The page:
The process re-started briefly in 1993 when 321 Biharis were brought to Pakistan on the condition that they would settle in Punjab to allay fears of the Sindhi nationalists. A Bihari colony was set up for them 370 km from Islamabad at Mian Channu in Punjabi Khanewal district. Successive Pakistani governments have since gone back on their promise to bring back an estimated 3, 00, 000 Biharis, who live in 66 camps without citizenship rights in Bangladesh.

A recent Abu Dhabi-based The National report highlighted the miserable condition of Mian Channu’s Biharis, who along with their brethren in Bangladesh represent the horrors of the double partition they faced while other communities uprooted in the aftermath of the 1947 division have moved on and prospered.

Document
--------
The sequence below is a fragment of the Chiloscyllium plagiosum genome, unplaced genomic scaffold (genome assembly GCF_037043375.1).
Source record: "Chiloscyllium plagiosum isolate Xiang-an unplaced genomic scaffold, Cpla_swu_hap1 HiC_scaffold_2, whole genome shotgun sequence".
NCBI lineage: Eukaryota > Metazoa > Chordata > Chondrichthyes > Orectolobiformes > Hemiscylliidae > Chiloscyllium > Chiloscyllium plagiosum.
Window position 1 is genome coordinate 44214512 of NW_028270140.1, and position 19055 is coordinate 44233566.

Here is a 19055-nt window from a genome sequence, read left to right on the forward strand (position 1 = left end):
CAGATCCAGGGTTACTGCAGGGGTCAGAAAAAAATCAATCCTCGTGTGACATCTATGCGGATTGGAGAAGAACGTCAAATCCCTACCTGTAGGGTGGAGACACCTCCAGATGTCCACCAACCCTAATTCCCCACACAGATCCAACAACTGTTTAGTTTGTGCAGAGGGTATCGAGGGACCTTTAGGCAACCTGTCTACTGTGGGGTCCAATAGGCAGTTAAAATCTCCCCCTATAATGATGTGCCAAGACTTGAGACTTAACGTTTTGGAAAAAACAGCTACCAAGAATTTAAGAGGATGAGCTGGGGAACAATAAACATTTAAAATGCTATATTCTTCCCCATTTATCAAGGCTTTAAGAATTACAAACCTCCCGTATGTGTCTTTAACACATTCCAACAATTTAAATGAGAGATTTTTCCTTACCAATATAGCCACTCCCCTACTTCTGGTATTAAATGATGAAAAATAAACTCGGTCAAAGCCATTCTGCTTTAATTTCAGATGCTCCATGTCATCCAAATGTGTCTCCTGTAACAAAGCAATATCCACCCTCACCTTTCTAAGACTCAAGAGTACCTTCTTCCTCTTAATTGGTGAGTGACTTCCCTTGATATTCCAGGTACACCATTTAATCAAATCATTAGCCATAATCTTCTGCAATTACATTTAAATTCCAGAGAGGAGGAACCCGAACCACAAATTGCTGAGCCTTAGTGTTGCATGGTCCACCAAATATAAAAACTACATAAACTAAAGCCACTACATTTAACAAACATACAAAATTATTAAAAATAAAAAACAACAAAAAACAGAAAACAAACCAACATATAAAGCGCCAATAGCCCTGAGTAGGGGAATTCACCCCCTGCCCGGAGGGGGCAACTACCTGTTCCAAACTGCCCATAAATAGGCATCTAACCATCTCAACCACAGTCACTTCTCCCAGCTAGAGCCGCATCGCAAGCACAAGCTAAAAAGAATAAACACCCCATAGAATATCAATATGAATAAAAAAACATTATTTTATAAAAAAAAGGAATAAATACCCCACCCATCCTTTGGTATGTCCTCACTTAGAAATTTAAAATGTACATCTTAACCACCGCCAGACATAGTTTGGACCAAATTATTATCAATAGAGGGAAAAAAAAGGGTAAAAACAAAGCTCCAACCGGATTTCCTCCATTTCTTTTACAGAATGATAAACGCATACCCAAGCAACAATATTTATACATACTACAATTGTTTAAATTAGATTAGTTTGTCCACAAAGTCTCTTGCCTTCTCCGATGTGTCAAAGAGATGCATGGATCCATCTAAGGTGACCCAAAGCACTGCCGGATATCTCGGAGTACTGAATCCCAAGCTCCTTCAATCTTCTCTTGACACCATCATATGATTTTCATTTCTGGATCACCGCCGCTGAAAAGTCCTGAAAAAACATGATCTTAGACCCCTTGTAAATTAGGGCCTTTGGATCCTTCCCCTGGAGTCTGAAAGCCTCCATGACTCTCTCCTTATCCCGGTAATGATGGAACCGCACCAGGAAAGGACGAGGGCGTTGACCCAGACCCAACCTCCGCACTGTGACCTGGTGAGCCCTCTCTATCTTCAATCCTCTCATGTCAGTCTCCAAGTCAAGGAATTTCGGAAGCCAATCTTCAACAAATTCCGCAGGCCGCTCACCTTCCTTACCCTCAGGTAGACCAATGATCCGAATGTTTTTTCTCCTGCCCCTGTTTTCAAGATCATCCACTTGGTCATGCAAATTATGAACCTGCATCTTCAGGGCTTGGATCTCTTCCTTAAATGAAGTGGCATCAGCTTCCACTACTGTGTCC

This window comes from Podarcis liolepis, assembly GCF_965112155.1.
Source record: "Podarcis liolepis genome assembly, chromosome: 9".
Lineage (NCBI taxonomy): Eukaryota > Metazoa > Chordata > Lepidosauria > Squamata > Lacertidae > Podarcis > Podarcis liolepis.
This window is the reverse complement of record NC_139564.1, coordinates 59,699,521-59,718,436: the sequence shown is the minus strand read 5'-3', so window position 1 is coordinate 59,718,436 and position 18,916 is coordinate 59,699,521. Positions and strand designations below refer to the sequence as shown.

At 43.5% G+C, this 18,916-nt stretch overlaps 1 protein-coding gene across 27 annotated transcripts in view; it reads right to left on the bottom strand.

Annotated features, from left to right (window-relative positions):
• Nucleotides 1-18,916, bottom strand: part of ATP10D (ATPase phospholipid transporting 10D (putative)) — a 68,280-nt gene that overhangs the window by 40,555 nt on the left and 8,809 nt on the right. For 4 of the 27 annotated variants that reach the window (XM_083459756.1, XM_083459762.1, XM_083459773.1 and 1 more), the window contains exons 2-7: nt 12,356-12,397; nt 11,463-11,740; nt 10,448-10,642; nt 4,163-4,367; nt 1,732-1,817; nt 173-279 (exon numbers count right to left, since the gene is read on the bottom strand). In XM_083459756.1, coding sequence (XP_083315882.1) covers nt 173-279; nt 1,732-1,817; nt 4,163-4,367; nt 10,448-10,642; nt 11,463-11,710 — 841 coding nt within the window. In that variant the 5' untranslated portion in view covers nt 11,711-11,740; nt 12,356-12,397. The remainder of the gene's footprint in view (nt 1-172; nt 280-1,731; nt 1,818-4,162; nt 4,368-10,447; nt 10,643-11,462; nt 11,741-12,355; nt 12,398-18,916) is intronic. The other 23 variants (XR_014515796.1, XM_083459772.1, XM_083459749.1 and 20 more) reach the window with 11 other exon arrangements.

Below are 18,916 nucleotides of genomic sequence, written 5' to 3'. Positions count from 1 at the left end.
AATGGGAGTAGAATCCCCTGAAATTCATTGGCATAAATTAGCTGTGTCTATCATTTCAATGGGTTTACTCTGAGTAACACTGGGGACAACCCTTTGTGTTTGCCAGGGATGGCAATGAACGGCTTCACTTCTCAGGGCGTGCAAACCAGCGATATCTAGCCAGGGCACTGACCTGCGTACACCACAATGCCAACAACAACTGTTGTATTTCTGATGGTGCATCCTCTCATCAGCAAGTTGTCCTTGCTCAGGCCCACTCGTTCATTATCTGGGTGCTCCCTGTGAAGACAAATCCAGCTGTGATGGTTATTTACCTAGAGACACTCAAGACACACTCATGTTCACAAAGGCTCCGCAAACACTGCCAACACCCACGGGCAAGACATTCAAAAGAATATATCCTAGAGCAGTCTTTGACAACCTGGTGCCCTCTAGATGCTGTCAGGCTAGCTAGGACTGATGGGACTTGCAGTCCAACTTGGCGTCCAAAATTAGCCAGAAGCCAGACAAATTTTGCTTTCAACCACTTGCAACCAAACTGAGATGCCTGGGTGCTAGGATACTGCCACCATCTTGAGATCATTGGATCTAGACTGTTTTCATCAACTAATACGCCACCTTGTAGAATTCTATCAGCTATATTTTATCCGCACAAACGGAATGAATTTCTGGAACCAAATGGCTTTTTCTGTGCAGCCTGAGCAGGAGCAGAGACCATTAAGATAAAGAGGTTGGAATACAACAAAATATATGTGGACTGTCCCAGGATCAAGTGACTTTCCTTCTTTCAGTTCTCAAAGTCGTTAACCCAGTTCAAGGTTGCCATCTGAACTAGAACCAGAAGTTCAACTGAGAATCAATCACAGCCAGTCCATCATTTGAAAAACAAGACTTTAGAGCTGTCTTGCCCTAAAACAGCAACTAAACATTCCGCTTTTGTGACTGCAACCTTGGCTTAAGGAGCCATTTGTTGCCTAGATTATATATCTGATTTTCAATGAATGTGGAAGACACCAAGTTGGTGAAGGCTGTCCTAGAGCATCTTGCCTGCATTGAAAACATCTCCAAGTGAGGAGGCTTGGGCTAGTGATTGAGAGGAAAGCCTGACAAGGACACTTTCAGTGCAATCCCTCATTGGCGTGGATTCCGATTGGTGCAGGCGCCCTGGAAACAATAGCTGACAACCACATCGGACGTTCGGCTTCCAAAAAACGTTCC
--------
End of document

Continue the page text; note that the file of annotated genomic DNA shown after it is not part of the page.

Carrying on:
The report cited the plight of 60-year-old Manzar Husain, who had arrived in Mian Channu leaving behind his daughter, now a mother of three. He expected her to be on the next flight to Pakistan, but that was not to be and has not since seen her. He has lost all hopes of seeing her daughter and grandchildren. His family had lost everything when they migrated to what was then East Pakistan in 1947, but he never thought he would have to face the horrors of another migration.

The National reported that Mian Channu’s Bihari colony is now a slum and Punjabis occupy most of two-room apartments constructed for Biharis with foreign assistance.

Kamran Asdar Ali, a US-based Pakistani academic whose parents had migrated from Bihar at the time of the Partition, argued that the community is very diverse in Pakistan. “Biharis in Pakistan are there in all walks of life, from the most wealthy and influential to the lowly urban poor, much like in India. ”